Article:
Warner Bros. Teases Fast-Frame Hobbit Footage at CinemaCon

  • On Tuesday at the CinemaCon convention in Las Vegas, Warner Bros. screened 10 minutes of Peter Jackson’s “The Hobbit,” which was shot at 48fps. The film will become the first shown in 48fps 3D when it debuts in December.
  • In a video message from New Zealand, “Jackson implored theater owners to project his new film at 48 frames per second,” reports the Los Angeles Times. “The new speed, he said, gives the ‘illusion of real life, where movement feels smoother, and you’re not dealing with strobing.'”
  • Reactions to the footage were mixed: “…the wide vistas were pretty breathtaking,” said one of the exhibitors in attendance, also noting concern regarding close-ups. “It will take some getting used to, for sure.”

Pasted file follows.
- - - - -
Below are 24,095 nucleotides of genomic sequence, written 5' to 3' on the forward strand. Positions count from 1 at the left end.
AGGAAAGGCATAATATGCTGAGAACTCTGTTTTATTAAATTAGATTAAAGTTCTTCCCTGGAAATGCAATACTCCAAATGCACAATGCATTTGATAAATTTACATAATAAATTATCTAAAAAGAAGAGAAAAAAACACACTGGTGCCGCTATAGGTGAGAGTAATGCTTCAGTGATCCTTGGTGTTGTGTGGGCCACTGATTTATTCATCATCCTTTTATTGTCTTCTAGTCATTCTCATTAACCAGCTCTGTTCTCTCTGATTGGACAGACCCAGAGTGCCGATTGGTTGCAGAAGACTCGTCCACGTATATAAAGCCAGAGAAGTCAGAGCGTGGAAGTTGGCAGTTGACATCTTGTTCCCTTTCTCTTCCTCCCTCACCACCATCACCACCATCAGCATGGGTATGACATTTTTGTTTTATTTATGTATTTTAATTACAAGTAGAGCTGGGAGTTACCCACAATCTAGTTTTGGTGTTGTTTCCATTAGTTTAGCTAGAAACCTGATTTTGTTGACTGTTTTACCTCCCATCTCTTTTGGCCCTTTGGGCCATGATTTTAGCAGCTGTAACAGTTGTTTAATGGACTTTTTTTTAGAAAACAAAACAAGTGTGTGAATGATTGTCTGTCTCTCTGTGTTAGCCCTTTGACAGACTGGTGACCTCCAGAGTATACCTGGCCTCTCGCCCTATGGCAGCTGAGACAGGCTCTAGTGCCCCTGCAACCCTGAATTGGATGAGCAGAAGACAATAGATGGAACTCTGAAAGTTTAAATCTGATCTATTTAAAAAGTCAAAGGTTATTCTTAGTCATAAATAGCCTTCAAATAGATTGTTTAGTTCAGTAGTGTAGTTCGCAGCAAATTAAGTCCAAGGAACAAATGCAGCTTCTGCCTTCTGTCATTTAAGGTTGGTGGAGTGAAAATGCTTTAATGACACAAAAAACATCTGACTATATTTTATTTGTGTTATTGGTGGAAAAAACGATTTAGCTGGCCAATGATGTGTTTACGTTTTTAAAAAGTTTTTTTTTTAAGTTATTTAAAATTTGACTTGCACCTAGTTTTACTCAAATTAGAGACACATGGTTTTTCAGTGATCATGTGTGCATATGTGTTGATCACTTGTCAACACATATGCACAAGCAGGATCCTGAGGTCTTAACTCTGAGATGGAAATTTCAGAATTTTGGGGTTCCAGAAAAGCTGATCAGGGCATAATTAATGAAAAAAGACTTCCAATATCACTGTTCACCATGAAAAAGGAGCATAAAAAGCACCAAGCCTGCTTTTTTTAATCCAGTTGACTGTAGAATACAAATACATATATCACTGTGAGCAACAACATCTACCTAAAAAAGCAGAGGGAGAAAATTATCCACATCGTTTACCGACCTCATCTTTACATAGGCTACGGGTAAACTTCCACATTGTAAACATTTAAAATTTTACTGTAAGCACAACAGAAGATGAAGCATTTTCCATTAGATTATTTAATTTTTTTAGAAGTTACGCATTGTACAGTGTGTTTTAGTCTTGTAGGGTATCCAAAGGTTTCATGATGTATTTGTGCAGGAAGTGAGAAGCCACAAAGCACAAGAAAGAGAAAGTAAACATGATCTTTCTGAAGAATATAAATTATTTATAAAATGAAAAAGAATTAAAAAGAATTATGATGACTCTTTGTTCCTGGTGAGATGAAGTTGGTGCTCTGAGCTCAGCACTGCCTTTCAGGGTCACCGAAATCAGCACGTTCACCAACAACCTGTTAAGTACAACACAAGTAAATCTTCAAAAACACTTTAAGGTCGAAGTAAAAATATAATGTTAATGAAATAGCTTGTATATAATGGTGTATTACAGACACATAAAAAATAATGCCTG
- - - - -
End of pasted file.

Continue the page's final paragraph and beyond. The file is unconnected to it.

• While some theater owners are anxious to show the film in its 48fps format, not all will be equipped to do so. More recent digital cinema installations are already capable, but others will require software upgrades or new hardware.
  • James Cameron plans to shoot the “Avatar” sequels in either 48 or 60fps. In a test screening with Cameron’s team, “images that would normally appear adequate abruptly look fuzzy by comparison, as if the moviegoer had been wearing glasses with the wrong prescription but now could suddenly see straight,” according to Wired.
  • Reportedly, Thomas Edison’s early experiments showed that 46 frames-per-second was the ideal frame rate as “anything less will strain the eye.” But the need to save celluloid and cut production costs led to 24fps becoming the standard for the past 80 years. In the 1980’s Douglas Trumbull attempted to get interest in his Showscan system which ran at 60fps. Interestingly, he’s now shooting 3D test footage at 120fps.

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